First let us discard the prefix “re” in the word. It implies returning to a previous condition. The prefix implies that the perpetrator was pure and clean before committing the crime, and the action by the state is intended to bring the person back. No one is pure or clean, and many of those in our prisons today experienced a childhood of violence and abuse such that their later committing of crimes was a certainty. The word “habilitation” would be more accurate.
In the many decades if not centuries that the concept has been floating around, no one has yet devised a programme to habilitate criminals. Recidivism, the rate of returning to prison after release, is high, and almost 100 per cent sure if the criminal is a drug addict. One crime that tends to have a low rate of recidivism is murdering a spouse in anger, but there are still public cries of jail time for the perpetrator. The University of Victoria programme of providing education in penitentiaries (later taken over by SFU), from literacy through university levels, had a high success in lowering recidivism, but not with drug addicts.
Habilitating a criminal will probably involve learning, and finding ways to improve self esteem. Some crimes may require other elements. Paedophilia, the sexual molestation of children, appears to be incurable, so habilitation appears to be impossible. Paedophilia comes in two varieties, (1) those who love and do not wish to harm children and see sex with them as an acceptable form of affection, and (2) those who desire to practice violence over helpless or vulnerable victims, where the child usually ends up dead. Few people in society make that distinction. Such criminals are labelled “skinners” by other inmates, are located at the bottom of the inmate social hierarchy, and need to be protected against violence and murder by other inmates. Habilitation would obviously take very different forms for those two kinds. Bank robbers, in contrast, tend to have very high opinions of themselves, relating themselves to Robin Hoods, and usually enjoy being at the top of the inmate social hierarchy. Like drug addicts, these people appear to be addicted to their own adrenaline produced by the action, and are very likely to commit similar crimes after release.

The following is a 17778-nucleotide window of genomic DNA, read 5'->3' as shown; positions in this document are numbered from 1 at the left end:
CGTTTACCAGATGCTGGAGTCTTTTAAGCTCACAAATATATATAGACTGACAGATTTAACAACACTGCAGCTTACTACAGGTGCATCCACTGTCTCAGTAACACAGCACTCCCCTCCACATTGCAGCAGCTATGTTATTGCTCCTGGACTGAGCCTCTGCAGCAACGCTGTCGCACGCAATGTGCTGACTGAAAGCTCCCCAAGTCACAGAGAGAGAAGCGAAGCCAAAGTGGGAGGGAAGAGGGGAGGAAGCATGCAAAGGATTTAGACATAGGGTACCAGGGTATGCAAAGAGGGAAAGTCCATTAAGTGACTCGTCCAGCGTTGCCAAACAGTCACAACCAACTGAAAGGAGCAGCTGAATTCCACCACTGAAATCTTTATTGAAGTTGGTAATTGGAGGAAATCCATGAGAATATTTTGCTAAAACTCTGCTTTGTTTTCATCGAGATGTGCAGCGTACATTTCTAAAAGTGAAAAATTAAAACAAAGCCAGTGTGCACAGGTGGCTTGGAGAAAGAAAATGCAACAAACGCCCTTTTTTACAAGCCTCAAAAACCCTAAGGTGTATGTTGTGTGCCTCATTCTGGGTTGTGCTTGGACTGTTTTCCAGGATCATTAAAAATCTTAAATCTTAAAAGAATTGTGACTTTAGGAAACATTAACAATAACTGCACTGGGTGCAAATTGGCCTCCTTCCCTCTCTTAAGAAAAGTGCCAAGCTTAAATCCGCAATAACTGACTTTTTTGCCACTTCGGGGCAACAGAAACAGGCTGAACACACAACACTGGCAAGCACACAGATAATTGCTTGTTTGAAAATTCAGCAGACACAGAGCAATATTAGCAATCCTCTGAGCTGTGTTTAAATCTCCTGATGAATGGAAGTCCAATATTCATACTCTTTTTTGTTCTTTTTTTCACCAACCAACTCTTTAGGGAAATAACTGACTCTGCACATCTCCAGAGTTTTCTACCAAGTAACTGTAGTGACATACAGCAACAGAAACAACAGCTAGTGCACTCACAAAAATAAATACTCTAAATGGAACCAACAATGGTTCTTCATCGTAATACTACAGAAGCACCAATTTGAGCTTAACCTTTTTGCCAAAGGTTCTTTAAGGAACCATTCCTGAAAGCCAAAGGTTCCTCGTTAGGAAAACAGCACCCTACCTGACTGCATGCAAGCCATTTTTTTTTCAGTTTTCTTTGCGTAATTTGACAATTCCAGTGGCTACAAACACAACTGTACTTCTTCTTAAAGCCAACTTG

Most sociologists and psychologists see that the motivating factor in rape is not libido, the desire for sex, but is a desire to exercise power. Part of that is an extension of our gender socialization, and part is the failure of the perpetrator to achieve a sense of worth in society, seeking illegitimate forms of power in compensation. Habilitation would be wrong in using things like shock treatment to diminish libido when the source of the problem is not libido.
The conclusion is that different crimes are committed by different persons for different purposes, and we toss them all into the same iron hotel, and give them similar experiences, when very different treatments are obviously necessary if they are to be successfully habilitated.
It is idiotic if not impossible to combine habilitation with punishment. No one can learn while punishment is administered, especially learning to have a higher self esteem. The resentment and pain will preclude that.
The term “warehousing” simply means storing inmates until their sentence is complete, neither punishing them nor trying to habilitate them. By definition it is incompatible with the other two. It is justified by the desire to keep these people off the streets, and “protect” society by ensuring their absence. Where it fails in logic is that most sentences are for finite periods of time, and those sentenced will eventually be released. They will have learned new skills and new negative feelings against the authorities and against society in general.
No matter what the purpose of a criminal sentence, it will fail where the inmate gets mixed messages and contradictory experiences. That is what we provide today.